Residential designer Garret Werner is very clear about the foundations of good design. “Repetition and balance are two of the keys to a successful house,” he says, stressing, however, that the repetition needs to be done in ways that are surprising and perceived almost subconsciously. To those ideas he adds the importance of aligning visual elements, pulling furniture styles from one room to another and judiciously using color. “These are essential,” he says. Werner brought those notions to bear recently, converting a basic midcentury box in Clyde Hill into a home graced with light-filled volumes and a Zen-meets-mod aesthetic.
Homeowners Valerie Wasserman and Scott Moore took their time before embarking on any renovations, living there for three years. “We wanted to get to know the place,” Scott says. One thing was for certain, though: “We’ve always loved the view,” Valerie says. To preserve the spectacular vista stretching across Lake Washington, Werner determined that scraping off the existing house and starting anew would necessitate moving the residence down the site because of building codes. So instead, they decided to strip the place down to its bones and build a completely fresh structure on top of the existing walls and foundations.
View preserved, Werner set out to better connect the house to its surroundings, a critical element in all his work. Notably, he revamped the interior’s layout, allowing the master bedroom and other rooms to open to the vistas. The staircase also received an overhaul: Werner pushed out the mechanical room wall to align with the floor above to create a single volume and used glass railings and open treads. Glass along the south and entry walls also helped, as did relocating the sport court and pool and adding a large covered outdoor seating area. “All you see from the inside is a meticulously landscaped pool and yard area, with a nearly unobstructed view of Lake Washington and the Olympic Mountains and even Mount Rainier on a clear day,” he says.
To provide spatial definition and to draw visitors in, Werner placed two low concrete walls at the front of the house. Behind them, adjacent to the front door and on the site of a former storage shed, he created a calming Zen garden complete with Japanese maple and raked gravel. “Enjoying this little space has reawakened my meditation practice,” Scott says. The steel trellis enclosing it foreshadows the acid-stained steel framing inside that holds up the cedar-paneled ceilings in the rooms on the upper level. “The entry sequence creates a visual path of interest from the outside world right into the heart of the home,” Werner says.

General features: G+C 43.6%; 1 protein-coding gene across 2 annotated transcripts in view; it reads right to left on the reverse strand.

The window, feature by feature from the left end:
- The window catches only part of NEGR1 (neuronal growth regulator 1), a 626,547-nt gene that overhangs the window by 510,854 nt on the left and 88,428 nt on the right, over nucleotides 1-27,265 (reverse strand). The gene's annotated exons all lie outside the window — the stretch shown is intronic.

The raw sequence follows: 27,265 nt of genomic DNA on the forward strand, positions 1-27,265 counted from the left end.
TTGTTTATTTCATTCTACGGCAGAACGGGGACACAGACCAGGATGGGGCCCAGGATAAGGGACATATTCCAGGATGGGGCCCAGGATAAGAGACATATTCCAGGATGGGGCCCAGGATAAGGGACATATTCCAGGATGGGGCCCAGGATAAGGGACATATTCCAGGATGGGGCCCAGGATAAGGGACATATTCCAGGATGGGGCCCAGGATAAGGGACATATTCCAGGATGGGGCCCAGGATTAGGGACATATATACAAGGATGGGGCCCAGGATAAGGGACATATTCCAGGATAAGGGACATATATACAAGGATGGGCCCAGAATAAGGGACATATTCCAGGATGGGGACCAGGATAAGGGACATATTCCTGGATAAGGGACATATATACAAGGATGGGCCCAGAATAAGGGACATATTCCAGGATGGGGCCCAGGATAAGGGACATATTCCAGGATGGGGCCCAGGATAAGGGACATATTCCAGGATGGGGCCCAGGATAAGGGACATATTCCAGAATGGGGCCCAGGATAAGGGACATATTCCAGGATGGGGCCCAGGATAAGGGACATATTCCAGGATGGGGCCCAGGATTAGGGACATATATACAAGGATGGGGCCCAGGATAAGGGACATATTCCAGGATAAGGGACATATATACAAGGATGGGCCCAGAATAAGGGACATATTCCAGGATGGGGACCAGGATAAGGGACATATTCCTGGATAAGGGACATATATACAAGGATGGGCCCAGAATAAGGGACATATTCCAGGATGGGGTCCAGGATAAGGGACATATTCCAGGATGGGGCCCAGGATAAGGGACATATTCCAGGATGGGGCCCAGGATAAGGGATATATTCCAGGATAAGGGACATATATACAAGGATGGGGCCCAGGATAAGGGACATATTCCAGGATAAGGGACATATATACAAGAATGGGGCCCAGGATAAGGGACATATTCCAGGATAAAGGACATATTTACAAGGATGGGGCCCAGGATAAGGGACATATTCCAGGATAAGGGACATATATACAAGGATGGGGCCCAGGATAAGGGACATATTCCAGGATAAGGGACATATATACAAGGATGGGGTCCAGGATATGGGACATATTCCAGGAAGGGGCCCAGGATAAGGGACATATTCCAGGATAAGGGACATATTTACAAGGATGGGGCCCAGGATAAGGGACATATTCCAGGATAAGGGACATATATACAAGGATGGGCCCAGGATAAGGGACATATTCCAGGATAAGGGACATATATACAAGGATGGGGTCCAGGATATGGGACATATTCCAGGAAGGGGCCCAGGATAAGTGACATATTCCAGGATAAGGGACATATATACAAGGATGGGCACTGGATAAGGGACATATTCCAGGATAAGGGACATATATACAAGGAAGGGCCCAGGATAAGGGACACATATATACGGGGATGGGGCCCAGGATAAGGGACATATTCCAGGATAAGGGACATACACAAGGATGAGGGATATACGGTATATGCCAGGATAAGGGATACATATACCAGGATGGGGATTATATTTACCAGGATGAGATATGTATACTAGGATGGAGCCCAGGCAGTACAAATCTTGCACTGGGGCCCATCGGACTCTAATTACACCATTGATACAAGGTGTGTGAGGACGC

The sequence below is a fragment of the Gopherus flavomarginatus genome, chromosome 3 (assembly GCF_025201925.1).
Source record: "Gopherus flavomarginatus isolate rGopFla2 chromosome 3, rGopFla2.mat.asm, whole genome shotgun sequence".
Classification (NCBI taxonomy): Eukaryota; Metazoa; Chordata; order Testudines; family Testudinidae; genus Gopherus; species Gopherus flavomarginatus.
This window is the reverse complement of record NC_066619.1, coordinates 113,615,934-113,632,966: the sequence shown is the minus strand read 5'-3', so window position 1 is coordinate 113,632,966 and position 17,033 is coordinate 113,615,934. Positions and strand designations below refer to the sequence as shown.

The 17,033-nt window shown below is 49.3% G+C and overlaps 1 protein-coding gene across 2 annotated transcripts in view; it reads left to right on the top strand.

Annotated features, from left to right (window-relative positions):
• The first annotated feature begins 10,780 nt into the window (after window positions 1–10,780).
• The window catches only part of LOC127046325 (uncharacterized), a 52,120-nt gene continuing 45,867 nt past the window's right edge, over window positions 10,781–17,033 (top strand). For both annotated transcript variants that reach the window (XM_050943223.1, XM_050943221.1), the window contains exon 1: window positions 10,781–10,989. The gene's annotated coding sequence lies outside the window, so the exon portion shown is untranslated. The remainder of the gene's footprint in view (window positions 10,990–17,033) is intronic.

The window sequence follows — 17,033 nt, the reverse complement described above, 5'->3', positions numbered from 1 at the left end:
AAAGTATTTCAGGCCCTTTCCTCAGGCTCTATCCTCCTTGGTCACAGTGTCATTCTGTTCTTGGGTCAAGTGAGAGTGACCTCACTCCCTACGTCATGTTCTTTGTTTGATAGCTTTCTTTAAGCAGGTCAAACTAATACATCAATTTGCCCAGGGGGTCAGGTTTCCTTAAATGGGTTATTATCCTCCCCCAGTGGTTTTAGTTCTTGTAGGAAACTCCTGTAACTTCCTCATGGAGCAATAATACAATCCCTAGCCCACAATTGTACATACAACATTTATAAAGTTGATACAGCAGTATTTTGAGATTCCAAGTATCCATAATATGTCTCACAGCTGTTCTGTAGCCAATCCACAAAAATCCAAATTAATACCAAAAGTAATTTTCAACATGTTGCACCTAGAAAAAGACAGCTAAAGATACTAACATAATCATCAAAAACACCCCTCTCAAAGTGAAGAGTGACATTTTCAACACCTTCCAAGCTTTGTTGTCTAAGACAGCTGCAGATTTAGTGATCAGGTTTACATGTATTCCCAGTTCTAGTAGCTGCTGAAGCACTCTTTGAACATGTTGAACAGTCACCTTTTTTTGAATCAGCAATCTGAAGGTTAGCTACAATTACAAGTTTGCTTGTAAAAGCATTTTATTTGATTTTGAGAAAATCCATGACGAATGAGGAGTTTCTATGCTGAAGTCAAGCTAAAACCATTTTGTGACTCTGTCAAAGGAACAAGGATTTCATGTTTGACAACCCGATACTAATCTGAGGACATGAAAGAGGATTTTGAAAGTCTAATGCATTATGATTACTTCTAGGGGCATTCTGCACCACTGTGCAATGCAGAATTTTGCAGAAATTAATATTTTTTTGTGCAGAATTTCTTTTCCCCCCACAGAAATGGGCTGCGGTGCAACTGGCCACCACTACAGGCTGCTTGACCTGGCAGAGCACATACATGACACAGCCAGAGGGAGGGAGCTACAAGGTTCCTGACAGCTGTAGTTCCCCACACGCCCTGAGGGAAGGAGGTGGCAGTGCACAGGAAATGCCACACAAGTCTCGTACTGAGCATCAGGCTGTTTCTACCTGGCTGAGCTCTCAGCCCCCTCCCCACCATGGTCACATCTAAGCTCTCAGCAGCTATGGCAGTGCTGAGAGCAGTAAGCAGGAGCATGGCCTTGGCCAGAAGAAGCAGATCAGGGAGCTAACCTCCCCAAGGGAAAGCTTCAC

At the heart of this home is an expansive living room featuring a wall of glass and low, wood-clad ceilings anchored by a fireplace mass covered in steel. It fits Valerie and Scott’s aesthetic to a T. “We love the spirit of midcentury modern,” says Scott. In that vein, furnishing the space are an Eames lounge chair and a Carl Hansen CH07 chair, both of which Scott purchased when he was living in Southern California. Valerie and Werner agreed, though, that they didn’t want the room to look like a showroom. To balance things out, Werner custom-designed a plusher pairing of a sofa and a chaise. “We needed a strong piece that would complement our living room space while taking advantage of the sweeping views of Lake Washington,” Valerie says about the sofa. “Comfort is obviously also important, and the sensual curvature of the design works well in social settings when we entertain.” Chic, the sofa is covered in Holly Hunt outdoor fabric, making it resistant enough to stand up to the couple’s children. The settee, covered in mohair, is intentionally stylistically ambiguous. “We were after timeless,” Werner says. The dining room similarly incorporates midcentury furnishings, such as Robsjohn-Gibbings chairs and a table.
In the original house, the kitchen was a long dark galley with very little natural light. Werner opened it up to both the view and the dining room, separating the space from the children’s study area and the breakfast nook with a bank of storage cabinets finished in the same dark color as the kitchen cabinetry and the steel support structure. “There needs to be variety in any home, but there needs to be a consistent design to tie it all together,” he says. That explains why he snuggled a Saarinen table and chairs up to the breakfast banquette—to help tie this space to the living and dining rooms. The yellow fabric on the banquette echoes the yellow in the cedar ceiling and the blue of the pillows is picked up from the nearby powder room. “This is the hangout zone for kids and adults,” says Werner. Brad Pitt also hangs out there, or at least a portrait of him by Chuck Close—a piece from the couple’s burgeoning art collection.
With Valerie and Scott’s enthusiasm for their residence and after Werner’s thoughtful intervention, personality now infuses the home. “The beauty of this project is how from the moment you enter the property, you are directed by the design and led by visual pathways—at each turn the eye experiences a focal point and a forced perspective,” Werner says. All it takes is a focus on the fundamentals.